Wiggle Honda’s Jolien D’hoore got her hands in the air to celebrate taking first place at Stage Two of the Women’s Tour today.
As predicted the race came down to a bunch sprint, though a breakaway that formed formed soon after the first Queen of the Mountains climb did continue until the last kilometers.
The 138km stage from Braintree to Clacton-on-Sea was fairly flat, but more rolling than stage one, making for a leg-sapping experience for the riders who arrived back to the pitts sharing thousand yard stares of exhaustion shortly after midday.
Attacks began close to the crest of the first climb, initially none of them successful, but eventually it was Corinna Lechner (German National Team) who managed to extend a lead of 20 seconds. She was joined by Vera Koedooder (Bigla) and together they drew out a lead up to two minutes 30 seconds.
The lead began to sink rapidly when Koedooder suffered a puncture, and the peloton began to bear down on then with aggression.
Lechner eventually dropped behind her companion and Koedooder was left to time trial to the finish, but by the 10k mark she had just a 30 second advantage, and the knowledge that the last two miles would be into a sea front headwind.
The attack was doomed, but of course gained Koedooder the Combativity Award for the stage whilst D’Hoore claimed the first place prize.
GC leader after stage one Lisa Brennauer (Velocio SRAM) sprinted to second place, retaining the Aviva Yellow Jersey and the Chain Reaction Sprint Jersey.
Elinor Barker (Matrix Fitness) retains the Best British Rider jersey, whilst Coryn Rivera (United Healthcare) took the Young Rider Jersey, and Malissa Hoskins the Orica AIS the Strava Queen of the Mountains.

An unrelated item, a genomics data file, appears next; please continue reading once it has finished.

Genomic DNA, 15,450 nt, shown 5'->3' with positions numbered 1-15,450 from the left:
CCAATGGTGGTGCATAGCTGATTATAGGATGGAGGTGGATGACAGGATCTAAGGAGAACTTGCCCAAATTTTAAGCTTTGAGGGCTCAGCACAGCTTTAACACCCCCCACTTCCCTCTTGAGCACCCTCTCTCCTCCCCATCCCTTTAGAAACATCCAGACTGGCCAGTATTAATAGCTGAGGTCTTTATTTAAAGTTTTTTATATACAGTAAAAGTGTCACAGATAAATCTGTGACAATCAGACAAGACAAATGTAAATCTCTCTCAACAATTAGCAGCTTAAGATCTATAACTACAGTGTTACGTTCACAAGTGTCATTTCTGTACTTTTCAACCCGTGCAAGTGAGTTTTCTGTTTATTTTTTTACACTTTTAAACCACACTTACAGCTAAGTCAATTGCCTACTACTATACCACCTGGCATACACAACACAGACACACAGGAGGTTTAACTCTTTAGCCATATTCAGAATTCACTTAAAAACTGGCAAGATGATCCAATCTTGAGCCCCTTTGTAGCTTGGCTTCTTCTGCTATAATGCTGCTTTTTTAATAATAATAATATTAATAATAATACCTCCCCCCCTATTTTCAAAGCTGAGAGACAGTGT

Speaking after the race, D’Hoore told is: “It was pretty close in the end, I went from the last quarter but it was uphill and into a headwind which I didn’t know but it was enough to get the win. I had hoped that Giorgia Bronzini was on my wheel so I could do the lead out but she wasn’t there.”
“She [Giorgia Bronzini] told me to go from the corner and she would see if she was on my wheel or not so I just gave everything until the finish.”
“I think GC [general classification] is more for Longo Borghini or Bronzini, I just wanted to go for a stage win, I have it now so I be relaxed and I will see how the next stages will go.”
Stage Three tomorrow will be 138km from Oundle to Kettering and we’ll be covering the race live on Twitter. More pictures from our day in the team car with Pearl Izumi Sports Tours International will be back up again soon, too – so keep checking back!